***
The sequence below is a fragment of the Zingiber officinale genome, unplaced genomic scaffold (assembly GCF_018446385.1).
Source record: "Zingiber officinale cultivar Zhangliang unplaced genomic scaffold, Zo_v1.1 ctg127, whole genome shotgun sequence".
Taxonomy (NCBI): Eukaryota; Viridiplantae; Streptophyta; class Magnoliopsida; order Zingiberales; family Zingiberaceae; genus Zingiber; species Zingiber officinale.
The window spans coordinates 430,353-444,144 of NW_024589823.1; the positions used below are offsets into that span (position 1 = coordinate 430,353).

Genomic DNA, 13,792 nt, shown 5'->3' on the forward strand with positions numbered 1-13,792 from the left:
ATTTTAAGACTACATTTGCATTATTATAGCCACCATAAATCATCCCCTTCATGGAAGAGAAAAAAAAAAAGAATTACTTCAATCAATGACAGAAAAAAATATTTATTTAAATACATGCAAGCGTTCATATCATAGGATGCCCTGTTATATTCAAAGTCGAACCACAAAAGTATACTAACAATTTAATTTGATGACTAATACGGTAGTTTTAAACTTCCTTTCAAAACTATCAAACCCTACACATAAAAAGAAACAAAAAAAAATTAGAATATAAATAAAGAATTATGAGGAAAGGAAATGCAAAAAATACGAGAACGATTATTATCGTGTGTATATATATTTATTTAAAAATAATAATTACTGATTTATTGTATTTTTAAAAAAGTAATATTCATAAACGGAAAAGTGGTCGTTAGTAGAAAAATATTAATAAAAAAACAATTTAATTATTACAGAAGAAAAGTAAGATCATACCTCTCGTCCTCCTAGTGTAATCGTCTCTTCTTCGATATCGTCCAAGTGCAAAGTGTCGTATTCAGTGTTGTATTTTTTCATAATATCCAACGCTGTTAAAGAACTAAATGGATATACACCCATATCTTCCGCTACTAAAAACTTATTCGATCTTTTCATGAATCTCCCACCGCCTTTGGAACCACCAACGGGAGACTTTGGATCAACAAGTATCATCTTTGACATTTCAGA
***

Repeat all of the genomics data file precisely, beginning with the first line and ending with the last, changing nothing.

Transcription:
The sequence below is a fragment of the Zingiber officinale genome, unplaced genomic scaffold (assembly GCF_018446385.1).
Source record: "Zingiber officinale cultivar Zhangliang unplaced genomic scaffold, Zo_v1.1 ctg127, whole genome shotgun sequence".
Taxonomy (NCBI): Eukaryota; Viridiplantae; Streptophyta; class Magnoliopsida; order Zingiberales; family Zingiberaceae; genus Zingiber; species Zingiber officinale.
The window spans coordinates 430,353-444,144 of NW_024589823.1; the positions used below are offsets into that span (position 1 = coordinate 430,353).

Genomic DNA, 13,792 nt, shown 5'->3' on the forward strand with positions numbered 1-13,792 from the left:
ATTTTAAGACTACATTTGCATTATTATAGCCACCATAAATCATCCCCTTCATGGAAGAGAAAAAAAAAAAGAATTACTTCAATCAATGACAGAAAAAAATATTTATTTAAATACATGCAAGCGTTCATATCATAGGATGCCCTGTTATATTCAAAGTCGAACCACAAAAGTATACTAACAATTTAATTTGATGACTAATACGGTAGTTTTAAACTTCCTTTCAAAACTATCAAACCCTACACATAAAAAGAAACAAAAAAAAATTAGAATATAAATAAAGAATTATGAGGAAAGGAAATGCAAAAAATACGAGAACGATTATTATCGTGTGTATATATATTTATTTAAAAATAATAATTACTGATTTATTGTATTTTTAAAAAAGTAATATTCATAAACGGAAAAGTGGTCGTTAGTAGAAAAATATTAATAAAAAAACAATTTAATTATTACAGAAGAAAAGTAAGATCATACCTCTCGTCCTCCTAGTGTAATCGTCTCTTCTTCGATATCGTCCAAGTGCAAAGTGTCGTATTCAGTGTTGTATTTTTTCATAATATCCAACGCTGTTAAAGAACTAAATGGATATACACCCATATCTTCCGCTACTAAAAACTTATTCGATCTTTTCATGAATCTCCCACCGCCTTTGGAACCACCAACGGGAGACTTTGGATCAACAAGTATCATCTTTGACATTTCAGA